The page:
The idea is to label food products and to indicate which ones are good for you, taking a positive approach. Not which ones you should avoid because that will get the food industry upset, but which ones you can choose because they're healthy. That's what it's trying to do. Will it work? I have no idea. I don't think it'll work. I'm dubious about the whole thing. I don't think that having individual food choices is the way to achieve public health objectives. We need policies.
How about regulating the food industry so it can't market junk food, especially to children? Or how about setting up some restrictions on food companies getting involved in public policy and influencing the dietary guidelines and doing all the other things that food companies are doing? It seems to me that would be a much better approach.
Brian Lehrer: We'll take some phone calls for you in just a minute. As you could imagine, a lot of people have questions about nutrition labels on packaged foods. In the context of our 30 issues election series, why is this happening again right now, this revision? If the Reagan administration, when you worked there, was friendly to the food industry as you wrote in your book, does today's push have anything to do with the Biden administration being in power since the FDA is an executive branch agency? Is there a Democratic and Republican approach to food labels?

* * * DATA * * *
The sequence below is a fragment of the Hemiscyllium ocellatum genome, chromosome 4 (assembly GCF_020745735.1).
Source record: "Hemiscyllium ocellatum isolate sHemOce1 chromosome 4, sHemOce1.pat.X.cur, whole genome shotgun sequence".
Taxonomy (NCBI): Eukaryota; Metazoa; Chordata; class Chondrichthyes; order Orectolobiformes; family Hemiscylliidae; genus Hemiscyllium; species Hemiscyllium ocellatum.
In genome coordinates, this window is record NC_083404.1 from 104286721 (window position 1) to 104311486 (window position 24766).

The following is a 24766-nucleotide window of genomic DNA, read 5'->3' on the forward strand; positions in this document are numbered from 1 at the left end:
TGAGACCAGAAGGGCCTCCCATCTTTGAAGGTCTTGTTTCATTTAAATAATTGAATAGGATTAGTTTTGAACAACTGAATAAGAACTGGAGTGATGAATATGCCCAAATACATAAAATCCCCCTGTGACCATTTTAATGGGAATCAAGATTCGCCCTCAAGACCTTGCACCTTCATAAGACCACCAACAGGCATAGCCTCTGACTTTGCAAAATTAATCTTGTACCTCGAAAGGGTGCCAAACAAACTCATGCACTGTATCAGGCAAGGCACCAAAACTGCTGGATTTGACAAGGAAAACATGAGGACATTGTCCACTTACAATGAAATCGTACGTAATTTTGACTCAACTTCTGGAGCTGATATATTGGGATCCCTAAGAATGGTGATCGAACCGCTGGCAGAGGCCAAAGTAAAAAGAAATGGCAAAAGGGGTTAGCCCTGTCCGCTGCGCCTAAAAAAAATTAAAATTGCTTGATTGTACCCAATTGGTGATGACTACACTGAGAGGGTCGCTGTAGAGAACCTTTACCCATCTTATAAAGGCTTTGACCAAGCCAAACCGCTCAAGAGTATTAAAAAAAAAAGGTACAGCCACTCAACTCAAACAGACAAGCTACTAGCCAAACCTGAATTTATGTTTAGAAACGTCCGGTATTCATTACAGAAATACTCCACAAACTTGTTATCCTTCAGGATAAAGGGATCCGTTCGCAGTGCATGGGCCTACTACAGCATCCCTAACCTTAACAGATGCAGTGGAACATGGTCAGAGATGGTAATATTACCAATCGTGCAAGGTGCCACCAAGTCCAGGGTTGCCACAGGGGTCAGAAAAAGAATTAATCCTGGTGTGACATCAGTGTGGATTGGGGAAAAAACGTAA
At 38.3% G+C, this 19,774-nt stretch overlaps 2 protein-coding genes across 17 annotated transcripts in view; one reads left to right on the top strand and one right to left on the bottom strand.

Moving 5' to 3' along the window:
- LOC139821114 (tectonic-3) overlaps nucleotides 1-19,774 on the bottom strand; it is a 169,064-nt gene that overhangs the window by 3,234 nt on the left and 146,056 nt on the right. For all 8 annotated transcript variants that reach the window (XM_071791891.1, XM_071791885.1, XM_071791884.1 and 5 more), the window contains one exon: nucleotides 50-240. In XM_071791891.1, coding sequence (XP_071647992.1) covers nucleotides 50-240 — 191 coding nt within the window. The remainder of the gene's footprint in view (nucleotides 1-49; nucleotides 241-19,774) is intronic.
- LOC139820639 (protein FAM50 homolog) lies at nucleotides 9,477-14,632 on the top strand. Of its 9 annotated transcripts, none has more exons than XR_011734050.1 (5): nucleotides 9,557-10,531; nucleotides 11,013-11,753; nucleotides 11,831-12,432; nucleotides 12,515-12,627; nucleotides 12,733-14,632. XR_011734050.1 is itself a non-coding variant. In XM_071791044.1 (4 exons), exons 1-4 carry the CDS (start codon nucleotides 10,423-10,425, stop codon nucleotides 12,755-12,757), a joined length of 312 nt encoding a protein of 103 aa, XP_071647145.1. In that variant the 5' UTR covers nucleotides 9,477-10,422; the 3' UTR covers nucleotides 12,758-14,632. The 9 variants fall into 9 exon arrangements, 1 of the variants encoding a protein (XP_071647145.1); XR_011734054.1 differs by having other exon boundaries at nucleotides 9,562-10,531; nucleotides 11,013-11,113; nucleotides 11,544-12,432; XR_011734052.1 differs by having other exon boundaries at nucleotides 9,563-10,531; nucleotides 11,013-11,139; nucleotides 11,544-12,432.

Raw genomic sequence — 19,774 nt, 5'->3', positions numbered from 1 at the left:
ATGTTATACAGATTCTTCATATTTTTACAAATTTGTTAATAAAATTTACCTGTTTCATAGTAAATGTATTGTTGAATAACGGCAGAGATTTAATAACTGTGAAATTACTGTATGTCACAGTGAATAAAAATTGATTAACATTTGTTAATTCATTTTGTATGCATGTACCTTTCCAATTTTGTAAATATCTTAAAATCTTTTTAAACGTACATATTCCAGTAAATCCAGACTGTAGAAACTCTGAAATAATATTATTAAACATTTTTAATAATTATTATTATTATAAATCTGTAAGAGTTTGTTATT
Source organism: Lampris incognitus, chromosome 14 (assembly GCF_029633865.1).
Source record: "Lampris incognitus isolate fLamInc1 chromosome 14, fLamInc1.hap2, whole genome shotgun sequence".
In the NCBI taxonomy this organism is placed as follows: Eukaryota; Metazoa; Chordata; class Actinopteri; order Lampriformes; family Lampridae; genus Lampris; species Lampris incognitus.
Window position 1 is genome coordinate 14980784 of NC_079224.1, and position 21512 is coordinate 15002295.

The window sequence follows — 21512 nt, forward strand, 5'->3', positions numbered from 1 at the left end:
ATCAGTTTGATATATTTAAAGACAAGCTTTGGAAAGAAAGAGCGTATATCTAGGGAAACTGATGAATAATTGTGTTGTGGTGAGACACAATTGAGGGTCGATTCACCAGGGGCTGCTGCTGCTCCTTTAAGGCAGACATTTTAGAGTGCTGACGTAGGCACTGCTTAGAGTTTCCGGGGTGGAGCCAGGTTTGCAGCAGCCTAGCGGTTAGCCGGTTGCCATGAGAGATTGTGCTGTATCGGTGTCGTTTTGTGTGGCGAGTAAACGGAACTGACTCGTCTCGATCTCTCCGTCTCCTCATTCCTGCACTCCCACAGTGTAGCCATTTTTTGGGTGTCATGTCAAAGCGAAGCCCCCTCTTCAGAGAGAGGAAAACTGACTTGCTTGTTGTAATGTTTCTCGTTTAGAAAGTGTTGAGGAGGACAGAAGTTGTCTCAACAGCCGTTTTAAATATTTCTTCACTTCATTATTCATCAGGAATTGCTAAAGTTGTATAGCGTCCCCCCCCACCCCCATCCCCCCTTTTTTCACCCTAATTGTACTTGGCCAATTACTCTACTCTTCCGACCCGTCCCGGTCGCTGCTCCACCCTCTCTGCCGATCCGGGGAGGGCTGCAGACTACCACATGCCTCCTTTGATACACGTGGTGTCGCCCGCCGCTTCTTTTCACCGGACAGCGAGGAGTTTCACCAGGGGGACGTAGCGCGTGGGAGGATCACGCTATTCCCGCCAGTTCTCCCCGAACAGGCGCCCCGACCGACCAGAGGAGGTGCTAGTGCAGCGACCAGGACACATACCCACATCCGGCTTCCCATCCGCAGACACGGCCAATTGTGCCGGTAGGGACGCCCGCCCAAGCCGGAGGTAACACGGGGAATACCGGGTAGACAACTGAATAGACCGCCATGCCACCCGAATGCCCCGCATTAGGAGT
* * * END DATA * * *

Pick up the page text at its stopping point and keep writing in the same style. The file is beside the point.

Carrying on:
Marion Nestle: One would hope that the current approach would be more public-health oriented, but to take a really public-health oriented position on diet and diet-related disease you would have to control what the food industry does. What I always like to explain is that food companies are not social service agencies, they're not public health agencies. They're businesses with stockholders to please. Their first and only priority is to make money for their stockholders. That's what they're in business to do.
Brian Lehrer: Right, but the government is in business to regulate them. You did write that the new proposed labels would be a lot better than the labeling anarchy that currently exists. How would the new proposed labels be an improvement?
Marion Nestle: They're an improvement because they will only allow food products to put a "healthy" claim on the package label if they contain real food - what a concept - and if they are below certain upper limits of saturated fat, salt, and sugar. The improvement is that they have exceptions made for-- I can't even say this with a straight face. They have exceptions made for real foods. Foods like avocados or nuts that are high in fat that used to be forbidden to claim themselves as "healthy" can now have "healthy" labels on them.